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Old 26 Jul 2016
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Shipping Motorcycle from Europe back to Canada

After 4 months of touring around Europe I will be flying my motorcycle back to Canada.

I had the bike shipped over to Dublin from Montreal and will now be flying it back home with Air Canada from Frankfurt to Montreal.

I have already arranged the cargo shipment and DG documents for the bike so the particulars for the shipping side of things have been completed.

My question is, what is the process with dealing with Canada Customs and Argriculture Canada on my return.

Once I step off the plane and clear immigration, who am I suppose to contact
first? Any paper work I need to complete before shipping the bike?

Do I deal with Canada customs personel at the airport or do they have another office in building around the Montreal airport.

How strict is Argriculture Canada on the cleanliness of the bike? Does it have to be immaculately cleaned before shipping it over?

Any input from someone who has recently gone through this process would be greatly appreciated.


Last edited by Ride4Adventure; 26 Jul 2016 at 18:33.
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Old 27 Jul 2016
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Hi Brian:

I've gone through the process of shipping my Canadian moto (purchased in Canada, plated in Ontario) back to Canada by air from Europe a few times.

It is "problematic" at Customs, only because the Canada Customs employees are just not used to having Canadian vehicles return to Canada by air from another continent. Hence they are kind of put on their back foot by the whole thing, and start thinking about rules that they have learned about dealing with foreign vehicles being imported to Canada. Obviously, these rules don't apply to Canadian vehicles returning.

See post #2 in this discussion. It is a reply I made to a similar question about 3 years ago - everything I wrote there is still valid today.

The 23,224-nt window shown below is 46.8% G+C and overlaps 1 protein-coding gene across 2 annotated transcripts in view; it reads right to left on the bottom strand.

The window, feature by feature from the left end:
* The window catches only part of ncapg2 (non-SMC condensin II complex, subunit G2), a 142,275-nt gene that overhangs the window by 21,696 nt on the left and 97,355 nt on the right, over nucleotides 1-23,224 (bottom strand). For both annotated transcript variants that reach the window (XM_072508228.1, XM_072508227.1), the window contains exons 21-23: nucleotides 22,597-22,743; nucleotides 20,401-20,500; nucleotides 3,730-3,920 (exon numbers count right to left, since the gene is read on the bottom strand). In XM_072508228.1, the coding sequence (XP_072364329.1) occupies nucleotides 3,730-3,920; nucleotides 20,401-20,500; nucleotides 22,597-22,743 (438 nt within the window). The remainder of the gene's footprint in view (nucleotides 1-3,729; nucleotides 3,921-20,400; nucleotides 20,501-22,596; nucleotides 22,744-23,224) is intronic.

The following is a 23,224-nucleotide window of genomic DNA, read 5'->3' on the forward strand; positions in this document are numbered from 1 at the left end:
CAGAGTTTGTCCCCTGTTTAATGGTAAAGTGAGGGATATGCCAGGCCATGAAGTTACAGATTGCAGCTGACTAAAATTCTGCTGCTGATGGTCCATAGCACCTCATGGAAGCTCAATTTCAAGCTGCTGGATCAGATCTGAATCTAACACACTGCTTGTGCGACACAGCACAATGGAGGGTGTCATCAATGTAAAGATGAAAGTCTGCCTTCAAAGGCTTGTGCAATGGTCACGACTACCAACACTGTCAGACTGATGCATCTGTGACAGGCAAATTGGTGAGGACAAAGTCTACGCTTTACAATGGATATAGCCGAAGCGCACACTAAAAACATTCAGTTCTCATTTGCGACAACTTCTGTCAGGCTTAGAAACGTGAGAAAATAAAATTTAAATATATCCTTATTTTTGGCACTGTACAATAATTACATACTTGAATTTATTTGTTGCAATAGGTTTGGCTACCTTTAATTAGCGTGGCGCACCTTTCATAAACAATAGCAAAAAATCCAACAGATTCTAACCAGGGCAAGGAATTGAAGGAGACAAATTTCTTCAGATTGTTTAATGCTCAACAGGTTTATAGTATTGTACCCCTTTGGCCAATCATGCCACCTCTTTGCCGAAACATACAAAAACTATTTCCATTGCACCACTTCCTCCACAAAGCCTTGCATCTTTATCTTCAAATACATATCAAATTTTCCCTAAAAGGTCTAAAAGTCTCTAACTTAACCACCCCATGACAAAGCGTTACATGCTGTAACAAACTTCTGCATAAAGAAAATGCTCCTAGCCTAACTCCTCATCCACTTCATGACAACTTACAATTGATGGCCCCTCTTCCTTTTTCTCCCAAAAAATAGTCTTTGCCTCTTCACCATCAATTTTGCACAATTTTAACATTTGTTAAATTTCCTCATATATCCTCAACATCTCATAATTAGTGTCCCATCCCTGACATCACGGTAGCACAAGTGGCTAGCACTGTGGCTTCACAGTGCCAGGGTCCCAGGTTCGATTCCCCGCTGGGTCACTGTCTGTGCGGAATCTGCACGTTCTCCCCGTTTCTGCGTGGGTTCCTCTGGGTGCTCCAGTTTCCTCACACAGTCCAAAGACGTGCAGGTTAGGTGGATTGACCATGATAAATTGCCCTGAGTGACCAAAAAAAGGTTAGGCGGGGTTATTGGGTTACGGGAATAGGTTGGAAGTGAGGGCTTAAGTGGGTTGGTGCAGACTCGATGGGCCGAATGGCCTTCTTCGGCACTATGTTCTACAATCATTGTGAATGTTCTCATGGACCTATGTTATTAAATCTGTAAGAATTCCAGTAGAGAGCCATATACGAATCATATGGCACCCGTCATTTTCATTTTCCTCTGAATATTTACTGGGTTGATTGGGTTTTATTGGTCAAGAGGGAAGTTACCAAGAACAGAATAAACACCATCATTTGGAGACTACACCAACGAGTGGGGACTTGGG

Just a few reminders for your 'checklist':

1) Is your provincial licence plate still valid (current validity sticker)?

2) Is your Canadian insurance valid? Be sure it is, the penalty for driving without valid insurance is now really severe (around a $10,000 fine - that's ten thousand, no typo there)

3) Make sure the moto is immaculately clean - not a single bug or speck of dirt anywhere. You can usually get it adequately clean by going to a power-wash place (coin op car wash, wand wash) near the airport in Europe, cleaning it there, then wiping it clean with a towel once you drop it off at the freight shed).

4) Don't delay in getting it out of customs and out of the freight shed - daily storage costs for the moto can be very high (around $100 a day) because of its large size.

5) Anticipate difficulties getting it from the floor of the freight warehouse onto the parking lot of the freight warehouse. Typically there are no ramps, only loading docks. You might have to ask a truck driver who has a liftgate on his truck to help you transfer it from the warehouse floor to the parking lot (4 feet lower than the warehouse floor). Have some money ready to make it worth the driver's while to help you.

6) ***most important of all*** Have your ownership and insurance documents with you when you go to the customs office to clear the bike out of the warehouse. DO NOT LEAVE THESE DOCUMENTS IN THE BIKE!!! You will not be allowed access to the motorcycle until after Customs has released it. If you happen to have a copy of the original bill of sale for the motorcycle, showing that you bought it in Canada, that is helpful but not essential.

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Old 28 Jul 2016
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thanks for you comments.

Hopefully Canada customs will not give me a hard time clearing the bike through customs.

Will be happy to be back in Canada once again

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Old 3 Jul 2017
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Don't ship on a weekend or holiday!!

Another snag I just ran into, the CBSA air commercial office is only open Mon-Fri til 4:00 pm. I now have to wait until after the holiday Monday to process my bike. In all my trip planning this didn't hit the radar. I could have spent two more days relaxing and touring around Heidelberg rather than in a Calgary airport hotel!
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Old 5 Jul 2017
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Just a precision regarding cleanliness of the bike.

The bike needs to be clean, but more importantly free of any soil.

The reason the CFIA (the Agriculture department) is interested in your bike is to make sure that you don't carry diseases for agriculture and animals that can be present in foreign soil. So just make sure that you don't have any soil anywhere on the bike, your boots, your whatever and you'll be all right.

Don't trust the washing company, clean it yourself or make your own inspection after the wash, every space where there could be soil.
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